Cisco Systems officials say the company is days away from making its Application Centric Infrastructure technology generally available—just about a year after the company first introduced its answer to the growing network virtualization trend.
Cisco will begin shipping its Application Policy Infrastructure Controller (APIC) and prepackaged Application Centric Infrastructure (ACI) “starter kits” July 31, according to Thomas Scheibe, director of product management at Cisco. In addition, the company announced July 29 that it is pricing the ACI software licenses on a per-leaf basis, is offering new and enhanced Nexus switches, and will roll out new line cards in the fourth quarter.
The launch of the ACI technology is the next significant step in the networking giant’s strategy to help businesses address the new demands being put on the network by such trends as big data, mobile computing and the cloud, and the rising competition from the growing numbers of software-defined networking (SDN) initiatives. The bulk of the technology comes from Cisco’s Insieme “spin-in” venture, and the company first broached the ACI idea last year at the Cisco Live 2013 show.
The goal of the ACI strategy is to use a combination of software and hardware to create networking infrastructures that can be optimized in both physical and virtual environments and that can leverage partnerships with other vendors to get the best performance out of applications.
SDN and network-functions virtualization (NFV) call for creating more programmable and automated networks by decoupling the control plane from the underlying infrastructure, and by moving such networking tasks as load balancing, firewalls and intrusion-detection capabilities from the physical switches and routers and into software that can be run on commodity servers. Some analysts and vendors have argued that SDN and NFV are a threat to Cisco and other networking hardware vendors by enabling organizations to run their networks on off-the-shelf servers rather than complex and expensive switches and routers.
However, Cisco officials have argued that while SDN initiatives focus on software, what’s needed is a combination of open and optimized hardware and software. For example, while most SDN controllers that leverage the OpenFlow protocol directly control the switch, Cisco’s APIC instead sets policies, then pushes those policies to the switches, which put the policies into practice.
Cisco has deployed ACI in its San Jose, Calif., data center, and APIC was beta-tested by more than 175 customers.
Cisco Will Ship ACI Technology July 31
Cisco initially will offer its APIC as a hardware appliance, based on the company’s Unified Computing System (UCS) C-series x86-based server. While the company will offer it as a software-only solution that can run on other x86 servers later, officials decided to first go with the UCS appliance “to make it easier for customers to have a good out-of-the-box experience and minimize the dependencies,” Scheibe told eWEEK.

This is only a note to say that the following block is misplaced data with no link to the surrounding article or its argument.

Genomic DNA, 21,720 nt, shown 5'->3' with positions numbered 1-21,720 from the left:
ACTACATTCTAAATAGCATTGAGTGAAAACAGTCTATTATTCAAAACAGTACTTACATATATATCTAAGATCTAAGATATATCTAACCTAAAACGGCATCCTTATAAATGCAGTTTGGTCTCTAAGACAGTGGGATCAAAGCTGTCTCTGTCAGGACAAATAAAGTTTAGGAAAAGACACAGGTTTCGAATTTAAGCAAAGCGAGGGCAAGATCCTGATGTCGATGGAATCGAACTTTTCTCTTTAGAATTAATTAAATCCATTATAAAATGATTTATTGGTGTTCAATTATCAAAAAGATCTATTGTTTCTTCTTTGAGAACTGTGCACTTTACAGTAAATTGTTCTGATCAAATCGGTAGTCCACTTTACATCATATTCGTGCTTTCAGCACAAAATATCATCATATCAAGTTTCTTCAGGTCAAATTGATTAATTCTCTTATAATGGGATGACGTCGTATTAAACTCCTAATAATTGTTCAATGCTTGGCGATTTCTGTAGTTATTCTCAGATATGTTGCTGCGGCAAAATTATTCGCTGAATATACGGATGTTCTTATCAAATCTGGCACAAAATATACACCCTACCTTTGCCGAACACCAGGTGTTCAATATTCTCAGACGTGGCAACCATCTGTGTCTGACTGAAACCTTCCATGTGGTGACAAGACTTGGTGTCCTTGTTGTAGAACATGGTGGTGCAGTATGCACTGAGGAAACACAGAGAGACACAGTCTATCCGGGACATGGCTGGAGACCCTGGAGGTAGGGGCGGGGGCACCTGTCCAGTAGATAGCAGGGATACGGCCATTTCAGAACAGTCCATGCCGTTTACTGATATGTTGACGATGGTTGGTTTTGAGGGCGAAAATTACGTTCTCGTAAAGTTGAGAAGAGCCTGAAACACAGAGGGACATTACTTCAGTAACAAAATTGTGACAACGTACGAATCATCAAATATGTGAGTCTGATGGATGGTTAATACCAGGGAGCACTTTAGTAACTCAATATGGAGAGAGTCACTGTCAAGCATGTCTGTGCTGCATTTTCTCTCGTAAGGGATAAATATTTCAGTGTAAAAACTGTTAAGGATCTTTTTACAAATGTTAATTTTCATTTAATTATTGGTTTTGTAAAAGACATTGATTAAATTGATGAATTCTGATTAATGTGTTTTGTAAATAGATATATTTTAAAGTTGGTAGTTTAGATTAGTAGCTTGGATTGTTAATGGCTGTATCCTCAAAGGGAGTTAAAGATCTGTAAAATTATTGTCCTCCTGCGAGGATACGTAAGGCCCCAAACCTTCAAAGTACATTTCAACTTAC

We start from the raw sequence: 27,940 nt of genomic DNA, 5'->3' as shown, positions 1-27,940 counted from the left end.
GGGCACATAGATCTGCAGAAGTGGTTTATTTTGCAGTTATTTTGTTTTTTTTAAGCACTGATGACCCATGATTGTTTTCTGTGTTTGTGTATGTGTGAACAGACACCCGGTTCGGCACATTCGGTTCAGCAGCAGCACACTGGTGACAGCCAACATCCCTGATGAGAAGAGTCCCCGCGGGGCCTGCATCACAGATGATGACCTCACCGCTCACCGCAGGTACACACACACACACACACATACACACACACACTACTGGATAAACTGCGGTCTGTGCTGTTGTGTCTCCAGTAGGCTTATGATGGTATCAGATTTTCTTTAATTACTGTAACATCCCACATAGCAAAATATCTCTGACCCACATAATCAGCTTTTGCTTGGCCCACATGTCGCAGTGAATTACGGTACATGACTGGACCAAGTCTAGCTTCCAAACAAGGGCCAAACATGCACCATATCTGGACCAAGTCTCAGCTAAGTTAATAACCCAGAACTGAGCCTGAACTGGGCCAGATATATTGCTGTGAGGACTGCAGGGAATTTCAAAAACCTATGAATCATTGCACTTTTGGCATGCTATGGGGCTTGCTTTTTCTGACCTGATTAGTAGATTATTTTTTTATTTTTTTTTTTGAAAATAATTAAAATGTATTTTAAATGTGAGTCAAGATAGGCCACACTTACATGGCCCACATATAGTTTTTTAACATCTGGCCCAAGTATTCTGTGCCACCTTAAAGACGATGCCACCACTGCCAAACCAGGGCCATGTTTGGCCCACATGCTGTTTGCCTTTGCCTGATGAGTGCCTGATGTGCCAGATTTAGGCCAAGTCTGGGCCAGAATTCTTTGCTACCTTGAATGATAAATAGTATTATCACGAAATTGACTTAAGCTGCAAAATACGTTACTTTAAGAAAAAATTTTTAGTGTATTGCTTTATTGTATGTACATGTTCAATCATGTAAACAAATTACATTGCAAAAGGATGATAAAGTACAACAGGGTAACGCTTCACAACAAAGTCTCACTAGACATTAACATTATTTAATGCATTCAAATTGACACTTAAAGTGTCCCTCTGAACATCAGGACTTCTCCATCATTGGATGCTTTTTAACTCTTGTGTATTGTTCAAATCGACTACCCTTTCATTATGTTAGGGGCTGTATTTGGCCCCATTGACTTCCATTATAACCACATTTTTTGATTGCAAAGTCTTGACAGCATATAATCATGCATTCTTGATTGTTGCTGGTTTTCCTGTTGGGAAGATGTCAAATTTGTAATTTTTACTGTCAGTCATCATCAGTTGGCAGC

The APIC will come in two versions: the APIC-M1 and APIC-Cluster-M1 for configurations with fewer than 1,000 10G leaf ports, and APIC-L1 and APIC-Cluster-L1, for those with more than 1,000 10G leaf endpoints.
The API starter kits are prepackaged offerings designed to help organizations more easily adopt Cisco’s technology, and are aimed at such uses as proof-of-concepts, R&D test deployments and small production deployments. They start at $250,000, and include Cisco’s APIC, fixed or modular spines, two or four leaf switches, and two or four ACI software licenses.
Organizations also can start ACI-enabling their data centers by running an ACI fabric in Nexus 9000 switches in conjunction with their Nexus 2000, 5000 and 7000 switches, creating an ACI pod, Scheibe said. The ACI fabric can be used to enforce policies in traffic sent its way, he said. The ACI environment can be expanded as time goes on.
Making software licensing on a per-leaf-switch basis gives customers a predictable model on which to base their decisions, Scheibe said. It also is a good tool for building out a use case, he said.
“You want some way of showing to your management team how this will pay off,” Scheibe said.
In addition, Cisco unveiled new Nexus 9500 eight- and 12-port 100G line cards, which will be available in the fourth quarter. They will offer up to 128 ports of 100G in a single chassis, and the cards will be able to be used in the same chassis, giving organizations greater control over the designs.
Also new are starter kits to help customers easily upgrade their Catalyst 6000 and 6500 end-of-row switches to the Nexus 9508 and the new X9464TX or X9564TX line card. A new switch for space-constrained designs—the 64-port Nexus 3164—runs the same NX-OS operating system that runs on the Nexus 9000s devices, and is available immediately, starting at $32,000.